Looks like our boys had a jolly good time down in Iraq: they made people dance like Jacko, they tortured detainees, they beat civilians to death – nice! And this is just the tip of an iceberg.
Politicians and the mainstream media usually attribute such events to the presence of a handful of ‘bad apples’ in the army. But anyone who has experienced a war will tell you otherwise: this is exactly what happens in wars, permanently and on a massive scale, not as a matter of exception.
Contrary to popular belief, soldiers who commit such acts are no particularly evil or sadistic individuals. War is an extreme situation to be thrown into. It brings out the worst in us, laying bare all those dark undercurrents of our psyche that we’d rather not know about, unleashing all the cruelty human beings are capable of. Every soldier is a victim and a victimiser at the same time.
Americans had a hard time coming to terms with the massacres committed in Vietnam such as the one in My Lai, where the U.S. Army acted in ways not dissimilar to the Waffen SS units the Allies had been up against in WW2. The thought of American boys systematically pillaging, raping and mass murdering their way through civilian settlements was a bitter pill to swallow.
One lesson was learned in Vietnam: all future media coverage of armed conflicts was drastically reduced and heavily censored, and ‘unpatriotic’ journalists were never again permitted to visit war zones. Another lesson, however, has not been learned: torture, rape, arbitrary killings of civilians as well as full-blown massacres are not the work of a few ‘bad apples’, but the very nature of war. Just ask anyone who lived in Yugoslavia in the 90s.
Today we all know that we were lied to about Iraq. The alleged weapons of mass destruction never materialised, Saddam’s alleged links to terrorism turned out to be a rumour at best, and the US regime disposed of the dictator before he could say anything inconvenient in public. The lives of all the men, women and children that were killed, crippled, raped and tortured in the course of this conflict were destroyed for one reason only: the profit of a wealthy elite of businessmen.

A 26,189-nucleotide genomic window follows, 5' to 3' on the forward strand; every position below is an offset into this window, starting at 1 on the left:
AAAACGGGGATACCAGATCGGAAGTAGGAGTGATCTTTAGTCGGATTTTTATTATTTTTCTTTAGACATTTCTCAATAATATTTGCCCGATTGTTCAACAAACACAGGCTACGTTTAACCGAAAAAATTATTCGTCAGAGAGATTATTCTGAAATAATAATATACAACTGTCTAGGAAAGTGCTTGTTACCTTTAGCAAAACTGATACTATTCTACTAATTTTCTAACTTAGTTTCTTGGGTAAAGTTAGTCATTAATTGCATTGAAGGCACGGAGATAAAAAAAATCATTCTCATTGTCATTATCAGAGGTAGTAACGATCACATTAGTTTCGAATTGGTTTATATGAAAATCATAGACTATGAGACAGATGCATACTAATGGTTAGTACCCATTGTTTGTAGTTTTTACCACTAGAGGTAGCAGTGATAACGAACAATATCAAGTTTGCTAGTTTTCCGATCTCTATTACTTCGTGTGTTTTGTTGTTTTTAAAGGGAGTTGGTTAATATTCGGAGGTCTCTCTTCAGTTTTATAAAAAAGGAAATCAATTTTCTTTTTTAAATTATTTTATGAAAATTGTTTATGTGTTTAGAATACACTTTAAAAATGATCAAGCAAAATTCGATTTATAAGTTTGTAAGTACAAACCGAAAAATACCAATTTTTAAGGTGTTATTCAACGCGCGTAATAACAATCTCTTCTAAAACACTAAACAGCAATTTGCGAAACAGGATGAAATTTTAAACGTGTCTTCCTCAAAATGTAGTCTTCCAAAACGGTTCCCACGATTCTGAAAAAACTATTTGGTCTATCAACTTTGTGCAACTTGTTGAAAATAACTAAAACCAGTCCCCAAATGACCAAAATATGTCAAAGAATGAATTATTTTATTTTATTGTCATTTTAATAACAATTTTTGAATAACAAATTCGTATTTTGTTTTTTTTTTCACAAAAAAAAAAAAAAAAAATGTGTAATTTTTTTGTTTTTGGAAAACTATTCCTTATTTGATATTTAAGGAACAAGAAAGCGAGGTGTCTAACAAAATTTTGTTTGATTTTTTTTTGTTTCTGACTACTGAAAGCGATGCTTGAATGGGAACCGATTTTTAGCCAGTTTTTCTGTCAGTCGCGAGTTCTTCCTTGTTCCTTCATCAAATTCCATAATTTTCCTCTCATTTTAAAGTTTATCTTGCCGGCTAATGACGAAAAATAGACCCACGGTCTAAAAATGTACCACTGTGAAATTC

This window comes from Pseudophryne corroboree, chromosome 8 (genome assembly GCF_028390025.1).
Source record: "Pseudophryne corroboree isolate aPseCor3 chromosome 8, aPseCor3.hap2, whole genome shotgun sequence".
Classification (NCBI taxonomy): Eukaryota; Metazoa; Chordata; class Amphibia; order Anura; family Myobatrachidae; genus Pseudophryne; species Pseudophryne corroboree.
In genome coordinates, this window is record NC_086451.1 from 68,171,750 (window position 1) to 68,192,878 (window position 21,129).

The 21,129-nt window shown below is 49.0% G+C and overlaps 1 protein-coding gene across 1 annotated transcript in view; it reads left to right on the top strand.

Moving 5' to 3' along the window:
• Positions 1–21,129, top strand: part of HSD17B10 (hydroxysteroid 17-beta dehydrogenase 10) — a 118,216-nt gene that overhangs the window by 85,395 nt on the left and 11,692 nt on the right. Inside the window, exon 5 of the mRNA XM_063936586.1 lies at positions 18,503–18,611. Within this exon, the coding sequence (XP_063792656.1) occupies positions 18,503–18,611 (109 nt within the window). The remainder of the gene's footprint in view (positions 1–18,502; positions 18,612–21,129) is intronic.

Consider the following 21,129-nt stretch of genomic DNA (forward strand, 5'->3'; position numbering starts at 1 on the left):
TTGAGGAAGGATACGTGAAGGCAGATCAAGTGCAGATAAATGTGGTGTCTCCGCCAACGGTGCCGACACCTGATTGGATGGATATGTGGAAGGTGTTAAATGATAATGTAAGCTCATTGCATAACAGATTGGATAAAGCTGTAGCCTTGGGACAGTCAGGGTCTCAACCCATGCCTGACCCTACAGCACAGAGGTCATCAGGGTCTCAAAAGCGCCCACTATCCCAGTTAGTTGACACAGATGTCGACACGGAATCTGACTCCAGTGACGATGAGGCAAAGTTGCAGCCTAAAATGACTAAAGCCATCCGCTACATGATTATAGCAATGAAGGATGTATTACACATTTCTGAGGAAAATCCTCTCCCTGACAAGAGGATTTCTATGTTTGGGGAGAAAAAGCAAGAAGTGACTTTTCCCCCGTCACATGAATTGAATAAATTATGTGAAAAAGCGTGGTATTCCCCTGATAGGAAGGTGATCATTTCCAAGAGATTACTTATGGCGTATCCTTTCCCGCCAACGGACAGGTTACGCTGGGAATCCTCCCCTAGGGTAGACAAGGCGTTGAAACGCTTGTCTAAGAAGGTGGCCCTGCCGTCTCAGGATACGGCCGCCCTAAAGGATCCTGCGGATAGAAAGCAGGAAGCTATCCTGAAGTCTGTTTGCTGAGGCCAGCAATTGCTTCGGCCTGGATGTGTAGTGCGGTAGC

Six years down the line, American and British soldiers stationed in Iraq are still being decimated by the Islamic resistance on a weekly basis. For the families of those sent back home in boxes, it must be painful to know that their sons didn’t die to protect their people, but to to protect the business interests of the rich.
Instead of passing moral judgement on a few soldiers and then going back to business as usual, we should do everything in our power to prevent these things from happening again. At present, the eyes of war mongers are directed firmly towards Iran. Their goal: to find a pretext to invade and subjugate the country to their rule before the Iranian people can overthrow the Islamic regime and establish their own, sovereign democracy. Given the election riots and tense political situation in Iran, they might need to act very soon to achieve this goal.
Several punk, rock, glam and hip-hop acts from London are playing a benefit gig for the Iranian people on Saturday, 1st August 2009 in Dalston, East London (see flyer below). All funds raised go towards striking workers in Iran, oppositional student groups and the women’s rights movement in Iran, and progressive/secular Iranian groups that are in opposition to the Islamic regime as well as to imperialist intervention.
It would be great if you made it down, if only to enjoy a really cool (and cheap) night of music. Bands will be playing from 7.30pm to 2am!